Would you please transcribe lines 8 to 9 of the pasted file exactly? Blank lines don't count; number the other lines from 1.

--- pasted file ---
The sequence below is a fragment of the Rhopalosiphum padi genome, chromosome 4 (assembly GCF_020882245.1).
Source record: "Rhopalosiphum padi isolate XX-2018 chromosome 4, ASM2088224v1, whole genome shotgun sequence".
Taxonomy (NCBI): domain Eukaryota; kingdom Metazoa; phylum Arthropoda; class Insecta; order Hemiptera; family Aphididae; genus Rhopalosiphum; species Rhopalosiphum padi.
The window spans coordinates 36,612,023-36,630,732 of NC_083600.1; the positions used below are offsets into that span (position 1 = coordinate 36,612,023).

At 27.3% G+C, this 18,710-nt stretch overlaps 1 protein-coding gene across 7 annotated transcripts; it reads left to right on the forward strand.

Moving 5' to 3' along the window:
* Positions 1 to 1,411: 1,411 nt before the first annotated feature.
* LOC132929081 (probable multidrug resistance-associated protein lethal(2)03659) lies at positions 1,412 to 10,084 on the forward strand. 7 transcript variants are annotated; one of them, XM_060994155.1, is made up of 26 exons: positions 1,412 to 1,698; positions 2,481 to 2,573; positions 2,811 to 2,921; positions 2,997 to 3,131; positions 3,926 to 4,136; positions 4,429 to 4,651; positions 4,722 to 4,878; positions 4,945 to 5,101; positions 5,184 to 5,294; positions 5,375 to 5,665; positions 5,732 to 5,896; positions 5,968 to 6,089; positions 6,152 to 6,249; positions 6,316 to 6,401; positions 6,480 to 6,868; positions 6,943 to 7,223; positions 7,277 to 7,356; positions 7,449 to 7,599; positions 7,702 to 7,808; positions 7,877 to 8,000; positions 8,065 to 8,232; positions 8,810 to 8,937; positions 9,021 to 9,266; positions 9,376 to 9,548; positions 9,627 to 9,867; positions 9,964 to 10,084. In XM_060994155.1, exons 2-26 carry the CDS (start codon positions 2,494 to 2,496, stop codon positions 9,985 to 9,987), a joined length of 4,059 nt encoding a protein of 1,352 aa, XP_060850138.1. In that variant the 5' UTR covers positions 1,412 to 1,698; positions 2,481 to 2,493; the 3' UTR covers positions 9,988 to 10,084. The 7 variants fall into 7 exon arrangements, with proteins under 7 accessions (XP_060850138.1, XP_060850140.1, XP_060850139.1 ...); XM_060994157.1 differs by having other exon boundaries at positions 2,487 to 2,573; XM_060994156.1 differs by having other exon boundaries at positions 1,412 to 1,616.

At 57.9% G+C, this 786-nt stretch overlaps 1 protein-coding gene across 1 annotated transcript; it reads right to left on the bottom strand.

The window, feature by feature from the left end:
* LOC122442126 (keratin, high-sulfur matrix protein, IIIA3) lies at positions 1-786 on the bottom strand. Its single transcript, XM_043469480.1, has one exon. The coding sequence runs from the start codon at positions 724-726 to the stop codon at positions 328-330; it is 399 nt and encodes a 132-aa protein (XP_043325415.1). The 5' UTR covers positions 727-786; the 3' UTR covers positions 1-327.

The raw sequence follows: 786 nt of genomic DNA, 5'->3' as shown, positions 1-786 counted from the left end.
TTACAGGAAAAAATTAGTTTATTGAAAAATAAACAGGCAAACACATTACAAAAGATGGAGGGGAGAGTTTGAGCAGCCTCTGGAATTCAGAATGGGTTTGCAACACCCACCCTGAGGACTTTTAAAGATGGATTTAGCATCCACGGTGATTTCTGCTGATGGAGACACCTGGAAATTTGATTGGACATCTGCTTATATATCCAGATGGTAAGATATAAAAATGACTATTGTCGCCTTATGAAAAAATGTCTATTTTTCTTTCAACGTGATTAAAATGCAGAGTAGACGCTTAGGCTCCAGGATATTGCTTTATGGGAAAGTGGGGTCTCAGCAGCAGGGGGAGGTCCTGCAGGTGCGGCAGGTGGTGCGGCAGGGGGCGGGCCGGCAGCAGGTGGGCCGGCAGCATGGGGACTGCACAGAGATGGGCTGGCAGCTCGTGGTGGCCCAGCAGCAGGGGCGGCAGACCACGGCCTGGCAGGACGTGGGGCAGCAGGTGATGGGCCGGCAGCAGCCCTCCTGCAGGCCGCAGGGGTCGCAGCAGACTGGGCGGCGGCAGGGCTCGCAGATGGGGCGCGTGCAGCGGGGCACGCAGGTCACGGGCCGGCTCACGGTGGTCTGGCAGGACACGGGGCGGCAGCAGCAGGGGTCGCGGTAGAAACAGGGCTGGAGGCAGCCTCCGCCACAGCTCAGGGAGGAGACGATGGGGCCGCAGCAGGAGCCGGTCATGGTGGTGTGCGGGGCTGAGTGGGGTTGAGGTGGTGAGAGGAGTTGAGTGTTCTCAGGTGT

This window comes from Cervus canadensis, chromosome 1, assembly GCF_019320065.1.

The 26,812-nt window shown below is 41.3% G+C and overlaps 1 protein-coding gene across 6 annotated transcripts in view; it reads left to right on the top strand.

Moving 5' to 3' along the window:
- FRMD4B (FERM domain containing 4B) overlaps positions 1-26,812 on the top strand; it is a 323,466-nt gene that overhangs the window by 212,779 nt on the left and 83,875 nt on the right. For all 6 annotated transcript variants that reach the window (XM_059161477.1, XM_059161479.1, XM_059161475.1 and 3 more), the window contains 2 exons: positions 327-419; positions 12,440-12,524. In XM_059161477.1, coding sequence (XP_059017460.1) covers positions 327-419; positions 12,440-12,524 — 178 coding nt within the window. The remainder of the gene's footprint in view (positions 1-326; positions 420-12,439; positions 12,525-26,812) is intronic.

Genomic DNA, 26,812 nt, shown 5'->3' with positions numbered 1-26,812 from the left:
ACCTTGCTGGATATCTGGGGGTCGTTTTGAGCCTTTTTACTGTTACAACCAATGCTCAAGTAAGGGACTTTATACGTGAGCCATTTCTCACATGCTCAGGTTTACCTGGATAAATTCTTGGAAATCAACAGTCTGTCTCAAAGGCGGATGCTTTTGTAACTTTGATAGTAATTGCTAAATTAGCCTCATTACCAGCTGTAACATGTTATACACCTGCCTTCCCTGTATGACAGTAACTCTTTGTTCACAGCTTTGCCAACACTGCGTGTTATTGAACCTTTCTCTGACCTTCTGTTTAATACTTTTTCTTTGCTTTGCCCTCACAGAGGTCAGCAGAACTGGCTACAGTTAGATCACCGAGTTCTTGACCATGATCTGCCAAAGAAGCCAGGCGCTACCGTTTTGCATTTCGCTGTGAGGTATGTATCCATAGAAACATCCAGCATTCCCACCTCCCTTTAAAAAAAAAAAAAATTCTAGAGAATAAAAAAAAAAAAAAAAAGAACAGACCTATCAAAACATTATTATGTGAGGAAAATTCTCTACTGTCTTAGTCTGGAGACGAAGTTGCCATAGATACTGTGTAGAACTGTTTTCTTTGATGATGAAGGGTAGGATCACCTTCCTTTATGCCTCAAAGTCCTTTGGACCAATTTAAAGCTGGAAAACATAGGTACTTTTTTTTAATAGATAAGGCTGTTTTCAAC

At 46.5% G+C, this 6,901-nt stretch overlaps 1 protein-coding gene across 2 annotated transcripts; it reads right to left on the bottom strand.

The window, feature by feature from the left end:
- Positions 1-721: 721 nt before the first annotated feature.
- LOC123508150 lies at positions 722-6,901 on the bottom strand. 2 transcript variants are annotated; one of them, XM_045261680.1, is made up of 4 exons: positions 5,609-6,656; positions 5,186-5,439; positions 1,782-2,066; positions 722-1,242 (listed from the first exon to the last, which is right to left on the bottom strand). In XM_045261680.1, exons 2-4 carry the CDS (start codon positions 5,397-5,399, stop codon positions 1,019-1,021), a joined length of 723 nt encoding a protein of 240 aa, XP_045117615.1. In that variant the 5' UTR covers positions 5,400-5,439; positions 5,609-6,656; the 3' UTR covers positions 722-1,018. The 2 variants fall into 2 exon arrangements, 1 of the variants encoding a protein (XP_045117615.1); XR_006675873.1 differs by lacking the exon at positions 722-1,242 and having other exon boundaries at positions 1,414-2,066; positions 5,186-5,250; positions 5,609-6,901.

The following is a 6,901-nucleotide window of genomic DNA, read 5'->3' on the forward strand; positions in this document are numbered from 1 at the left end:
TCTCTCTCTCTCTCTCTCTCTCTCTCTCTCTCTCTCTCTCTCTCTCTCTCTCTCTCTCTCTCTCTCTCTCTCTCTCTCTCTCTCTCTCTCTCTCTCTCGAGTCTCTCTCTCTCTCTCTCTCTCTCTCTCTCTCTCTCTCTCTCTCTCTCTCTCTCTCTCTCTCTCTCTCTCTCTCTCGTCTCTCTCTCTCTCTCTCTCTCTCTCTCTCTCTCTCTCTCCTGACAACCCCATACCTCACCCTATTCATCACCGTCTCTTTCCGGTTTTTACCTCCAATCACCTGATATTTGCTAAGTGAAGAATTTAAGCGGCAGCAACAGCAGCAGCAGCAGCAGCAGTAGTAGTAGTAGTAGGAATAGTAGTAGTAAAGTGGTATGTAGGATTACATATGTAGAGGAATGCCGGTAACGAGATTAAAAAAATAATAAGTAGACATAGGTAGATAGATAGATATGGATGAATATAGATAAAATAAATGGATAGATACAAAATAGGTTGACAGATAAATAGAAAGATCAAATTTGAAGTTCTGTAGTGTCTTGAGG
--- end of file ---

* LOC132929081 (probable multidrug resistance-associated protein lethal(2)03659) lies at positions 1,412 to 10,084 on the forward strand. 7 transcript variants are annotated; one of them, XM_060994155.1, is made up of 26 exons: positions 1,412 to 1,698; positions 2,481 to 2,573; positions 2,811 to 2,921; positions 2,997 to 3,131; positions 3,926 to 4,136; positions 4,429 to 4,651; positions 4,722 to 4,878; positions 4,945 to 5,101; positions 5,184 to 5,294; positions 5,375 to 5,665; positions 5,732 to 5,896; positions 5,968 to 6,089; positions 6,152 to 6,249; positions 6,316 to 6,401; positions 6,480 to 6,868; positions 6,943 to 7,223; positions 7,277 to 7,356; positions 7,449 to 7,599; positions 7,702 to 7,808; positions 7,877 to 8,000; positions 8,065 to 8,232; positions 8,810 to 8,937; positions 9,021 to 9,266; positions 9,376 to 9,548; positions 9,627 to 9,867; positions 9,964 to 10,084. In XM_060994155.1, exons 2-26 carry the CDS (start codon positions 2,494 to 2,496, stop codon positions 9,985 to 9,987), a joined length of 4,059 nt encoding a protein of 1,352 aa, XP_060850138.1. In that variant the 5' UTR covers positions 1,412 to 1,698; positions 2,481 to 2,493; the 3' UTR covers positions 9,988 to 10,084. The 7 variants fall into 7 exon arrangements, with proteins under 7 accessions (XP_060850138.1, XP_060850140.1, XP_060850139.1 ...); XM_060994157.1 differs by having other exon boundaries at positions 2,487 to 2,573; XM_060994156.1 differs by having other exon boundaries at positions 1,412 to 1,616.

At 57.9% G+C, this 786-nt stretch overlaps 1 protein-coding gene across 1 annotated transcript; it reads right to left on the bottom strand.